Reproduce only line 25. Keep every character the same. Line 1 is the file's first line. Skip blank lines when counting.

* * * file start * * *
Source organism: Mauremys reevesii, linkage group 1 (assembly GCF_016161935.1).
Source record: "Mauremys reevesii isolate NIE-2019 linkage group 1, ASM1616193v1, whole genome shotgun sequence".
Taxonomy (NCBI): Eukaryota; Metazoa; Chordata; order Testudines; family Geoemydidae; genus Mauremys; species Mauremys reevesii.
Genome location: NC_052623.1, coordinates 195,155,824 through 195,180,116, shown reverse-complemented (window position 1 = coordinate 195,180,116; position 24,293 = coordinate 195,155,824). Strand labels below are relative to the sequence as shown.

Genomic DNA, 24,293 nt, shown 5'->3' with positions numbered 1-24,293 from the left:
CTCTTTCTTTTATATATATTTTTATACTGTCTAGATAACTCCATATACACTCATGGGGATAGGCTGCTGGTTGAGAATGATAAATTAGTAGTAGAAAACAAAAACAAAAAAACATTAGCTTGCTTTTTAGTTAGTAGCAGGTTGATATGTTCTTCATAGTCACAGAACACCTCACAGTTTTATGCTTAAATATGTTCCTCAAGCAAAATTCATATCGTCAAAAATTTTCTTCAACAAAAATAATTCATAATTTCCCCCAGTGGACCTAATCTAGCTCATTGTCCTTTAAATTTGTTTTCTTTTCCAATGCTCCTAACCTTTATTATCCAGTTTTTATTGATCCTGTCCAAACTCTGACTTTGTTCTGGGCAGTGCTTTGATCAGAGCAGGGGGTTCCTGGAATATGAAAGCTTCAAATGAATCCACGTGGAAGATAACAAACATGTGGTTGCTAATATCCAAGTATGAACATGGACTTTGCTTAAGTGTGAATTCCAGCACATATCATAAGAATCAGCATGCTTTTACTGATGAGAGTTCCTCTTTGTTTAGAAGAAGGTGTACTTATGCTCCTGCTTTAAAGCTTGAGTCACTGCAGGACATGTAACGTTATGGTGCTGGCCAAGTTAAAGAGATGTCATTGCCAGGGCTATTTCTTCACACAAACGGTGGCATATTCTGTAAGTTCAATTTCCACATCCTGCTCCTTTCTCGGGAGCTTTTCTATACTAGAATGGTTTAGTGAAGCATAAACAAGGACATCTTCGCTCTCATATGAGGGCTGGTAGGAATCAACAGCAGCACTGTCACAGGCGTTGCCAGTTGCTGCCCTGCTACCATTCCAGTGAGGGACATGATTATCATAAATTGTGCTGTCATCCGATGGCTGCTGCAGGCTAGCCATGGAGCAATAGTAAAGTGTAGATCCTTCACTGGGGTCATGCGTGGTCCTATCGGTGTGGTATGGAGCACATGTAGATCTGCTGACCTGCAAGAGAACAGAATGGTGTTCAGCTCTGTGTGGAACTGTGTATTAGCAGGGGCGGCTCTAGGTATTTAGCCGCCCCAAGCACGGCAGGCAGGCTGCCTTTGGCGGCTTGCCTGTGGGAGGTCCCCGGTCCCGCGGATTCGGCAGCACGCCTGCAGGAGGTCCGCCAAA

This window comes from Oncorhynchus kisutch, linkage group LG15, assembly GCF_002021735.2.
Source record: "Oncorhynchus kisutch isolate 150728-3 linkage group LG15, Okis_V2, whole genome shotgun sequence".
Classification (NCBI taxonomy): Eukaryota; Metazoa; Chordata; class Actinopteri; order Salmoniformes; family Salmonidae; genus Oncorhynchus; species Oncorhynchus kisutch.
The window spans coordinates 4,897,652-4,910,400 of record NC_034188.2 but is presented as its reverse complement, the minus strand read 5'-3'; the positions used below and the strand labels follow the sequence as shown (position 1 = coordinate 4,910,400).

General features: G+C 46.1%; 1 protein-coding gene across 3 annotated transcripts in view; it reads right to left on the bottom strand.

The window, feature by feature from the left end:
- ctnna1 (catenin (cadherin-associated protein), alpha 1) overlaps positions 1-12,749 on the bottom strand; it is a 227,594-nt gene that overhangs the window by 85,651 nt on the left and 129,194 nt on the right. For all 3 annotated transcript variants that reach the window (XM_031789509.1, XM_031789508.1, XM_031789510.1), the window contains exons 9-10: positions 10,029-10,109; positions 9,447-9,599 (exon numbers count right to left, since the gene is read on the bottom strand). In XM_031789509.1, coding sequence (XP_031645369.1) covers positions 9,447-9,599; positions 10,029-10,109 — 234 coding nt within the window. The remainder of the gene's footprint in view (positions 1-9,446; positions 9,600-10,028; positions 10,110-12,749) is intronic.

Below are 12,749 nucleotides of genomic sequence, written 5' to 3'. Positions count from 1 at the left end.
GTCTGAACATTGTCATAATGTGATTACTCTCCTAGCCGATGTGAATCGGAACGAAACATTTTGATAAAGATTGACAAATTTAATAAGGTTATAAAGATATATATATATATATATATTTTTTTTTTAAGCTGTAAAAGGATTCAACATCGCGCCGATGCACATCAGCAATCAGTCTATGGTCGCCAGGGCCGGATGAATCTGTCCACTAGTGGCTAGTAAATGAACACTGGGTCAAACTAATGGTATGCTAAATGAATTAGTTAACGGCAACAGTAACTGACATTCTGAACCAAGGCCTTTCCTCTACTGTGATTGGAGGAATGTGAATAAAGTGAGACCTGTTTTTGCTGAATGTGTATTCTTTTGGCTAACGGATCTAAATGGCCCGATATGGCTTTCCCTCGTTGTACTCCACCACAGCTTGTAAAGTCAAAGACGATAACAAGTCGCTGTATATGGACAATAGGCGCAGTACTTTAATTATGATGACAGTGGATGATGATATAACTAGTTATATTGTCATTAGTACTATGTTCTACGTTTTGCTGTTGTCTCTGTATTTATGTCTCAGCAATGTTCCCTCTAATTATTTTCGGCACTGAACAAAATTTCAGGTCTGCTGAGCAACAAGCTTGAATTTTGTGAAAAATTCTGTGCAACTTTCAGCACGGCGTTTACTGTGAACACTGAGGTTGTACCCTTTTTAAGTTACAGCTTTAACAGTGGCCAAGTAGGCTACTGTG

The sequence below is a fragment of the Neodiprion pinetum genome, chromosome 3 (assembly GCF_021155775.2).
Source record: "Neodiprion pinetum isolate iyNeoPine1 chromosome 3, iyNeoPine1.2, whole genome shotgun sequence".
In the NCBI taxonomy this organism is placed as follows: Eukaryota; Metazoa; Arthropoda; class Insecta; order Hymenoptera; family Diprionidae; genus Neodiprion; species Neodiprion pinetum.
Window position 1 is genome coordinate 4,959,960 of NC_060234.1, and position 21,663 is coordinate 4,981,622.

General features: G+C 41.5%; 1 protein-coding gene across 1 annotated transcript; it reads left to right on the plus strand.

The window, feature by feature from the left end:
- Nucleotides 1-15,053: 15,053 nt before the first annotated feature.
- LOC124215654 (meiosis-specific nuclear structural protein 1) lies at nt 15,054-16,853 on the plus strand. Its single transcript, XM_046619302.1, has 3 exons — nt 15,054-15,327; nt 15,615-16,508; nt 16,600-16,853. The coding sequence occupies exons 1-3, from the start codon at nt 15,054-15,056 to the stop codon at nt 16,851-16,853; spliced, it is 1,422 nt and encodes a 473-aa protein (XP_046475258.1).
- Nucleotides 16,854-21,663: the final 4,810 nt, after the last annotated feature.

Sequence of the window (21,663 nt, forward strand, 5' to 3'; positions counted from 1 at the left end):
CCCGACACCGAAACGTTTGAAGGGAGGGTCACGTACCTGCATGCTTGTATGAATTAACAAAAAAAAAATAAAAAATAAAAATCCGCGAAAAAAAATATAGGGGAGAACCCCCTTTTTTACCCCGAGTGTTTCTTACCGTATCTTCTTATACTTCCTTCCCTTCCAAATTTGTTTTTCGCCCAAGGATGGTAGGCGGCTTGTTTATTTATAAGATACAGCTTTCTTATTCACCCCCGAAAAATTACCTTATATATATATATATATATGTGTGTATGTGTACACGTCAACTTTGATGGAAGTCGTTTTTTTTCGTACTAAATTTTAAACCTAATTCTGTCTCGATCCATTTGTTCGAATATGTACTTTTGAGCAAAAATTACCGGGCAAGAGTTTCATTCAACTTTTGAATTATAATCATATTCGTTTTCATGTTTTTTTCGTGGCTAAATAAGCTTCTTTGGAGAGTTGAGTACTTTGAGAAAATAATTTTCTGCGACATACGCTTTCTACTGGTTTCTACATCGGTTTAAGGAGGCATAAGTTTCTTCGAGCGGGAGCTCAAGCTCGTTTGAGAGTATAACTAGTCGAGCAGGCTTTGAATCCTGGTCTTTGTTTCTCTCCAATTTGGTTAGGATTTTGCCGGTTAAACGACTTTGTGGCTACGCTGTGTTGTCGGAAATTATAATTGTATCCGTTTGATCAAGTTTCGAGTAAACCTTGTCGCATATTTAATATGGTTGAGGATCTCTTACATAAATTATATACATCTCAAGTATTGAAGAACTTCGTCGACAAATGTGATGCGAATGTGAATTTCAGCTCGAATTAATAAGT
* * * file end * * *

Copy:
Sequence of the window (21,663 nt, forward strand, 5' to 3'; positions counted from 1 at the left end):